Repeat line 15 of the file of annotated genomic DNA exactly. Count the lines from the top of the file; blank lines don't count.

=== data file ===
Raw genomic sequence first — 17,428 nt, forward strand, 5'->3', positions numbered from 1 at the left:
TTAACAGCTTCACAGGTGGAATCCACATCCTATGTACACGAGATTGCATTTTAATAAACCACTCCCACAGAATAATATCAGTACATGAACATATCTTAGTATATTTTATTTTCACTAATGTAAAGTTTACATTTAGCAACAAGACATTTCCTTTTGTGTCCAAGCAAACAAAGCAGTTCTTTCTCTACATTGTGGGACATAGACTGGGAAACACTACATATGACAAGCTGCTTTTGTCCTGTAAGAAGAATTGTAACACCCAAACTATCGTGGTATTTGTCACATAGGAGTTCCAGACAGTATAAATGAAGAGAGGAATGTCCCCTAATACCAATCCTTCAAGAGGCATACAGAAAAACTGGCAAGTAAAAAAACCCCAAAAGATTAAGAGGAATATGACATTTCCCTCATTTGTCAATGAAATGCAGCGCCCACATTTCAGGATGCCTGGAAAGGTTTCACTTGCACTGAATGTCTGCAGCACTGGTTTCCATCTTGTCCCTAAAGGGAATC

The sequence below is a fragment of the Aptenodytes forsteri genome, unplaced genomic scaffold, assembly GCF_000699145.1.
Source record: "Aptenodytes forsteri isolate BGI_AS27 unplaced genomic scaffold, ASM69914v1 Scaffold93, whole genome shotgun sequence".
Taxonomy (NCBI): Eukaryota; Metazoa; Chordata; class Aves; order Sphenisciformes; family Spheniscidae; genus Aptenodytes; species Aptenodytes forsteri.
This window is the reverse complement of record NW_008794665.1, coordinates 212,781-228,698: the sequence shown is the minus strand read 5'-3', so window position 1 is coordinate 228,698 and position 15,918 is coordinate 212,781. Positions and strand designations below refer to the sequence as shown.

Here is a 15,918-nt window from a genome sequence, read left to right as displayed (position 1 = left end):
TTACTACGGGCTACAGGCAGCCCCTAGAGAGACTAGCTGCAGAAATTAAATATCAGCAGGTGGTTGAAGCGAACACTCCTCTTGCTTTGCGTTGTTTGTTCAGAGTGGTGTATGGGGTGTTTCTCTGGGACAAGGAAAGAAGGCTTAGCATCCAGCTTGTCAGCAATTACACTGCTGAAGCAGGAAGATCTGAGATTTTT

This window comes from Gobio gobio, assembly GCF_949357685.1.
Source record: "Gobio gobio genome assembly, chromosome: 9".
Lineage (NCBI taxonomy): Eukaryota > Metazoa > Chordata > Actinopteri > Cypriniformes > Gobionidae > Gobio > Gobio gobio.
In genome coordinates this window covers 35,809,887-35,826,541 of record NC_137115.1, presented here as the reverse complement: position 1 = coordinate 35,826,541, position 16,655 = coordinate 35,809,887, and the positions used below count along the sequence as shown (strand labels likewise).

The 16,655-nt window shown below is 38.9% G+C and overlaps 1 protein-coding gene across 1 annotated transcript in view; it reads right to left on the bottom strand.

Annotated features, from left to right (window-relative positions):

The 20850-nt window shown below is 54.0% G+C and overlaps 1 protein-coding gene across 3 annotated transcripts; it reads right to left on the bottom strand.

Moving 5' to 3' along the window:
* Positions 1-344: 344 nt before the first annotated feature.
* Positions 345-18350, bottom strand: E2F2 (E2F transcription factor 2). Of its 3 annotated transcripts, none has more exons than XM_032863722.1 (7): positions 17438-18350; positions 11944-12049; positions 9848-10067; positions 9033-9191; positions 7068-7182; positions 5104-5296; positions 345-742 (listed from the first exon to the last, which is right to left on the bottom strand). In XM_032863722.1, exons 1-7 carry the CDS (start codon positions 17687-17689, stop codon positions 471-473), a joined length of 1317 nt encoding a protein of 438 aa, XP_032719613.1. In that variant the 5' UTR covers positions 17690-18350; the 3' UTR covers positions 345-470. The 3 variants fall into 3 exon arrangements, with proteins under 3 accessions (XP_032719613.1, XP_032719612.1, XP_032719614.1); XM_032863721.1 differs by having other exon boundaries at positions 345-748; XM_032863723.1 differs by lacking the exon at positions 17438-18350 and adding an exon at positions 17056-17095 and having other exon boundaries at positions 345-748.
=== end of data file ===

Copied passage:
The 20850-nt window shown below is 54.0% G+C and overlaps 1 protein-coding gene across 3 annotated transcripts; it reads right to left on the bottom strand.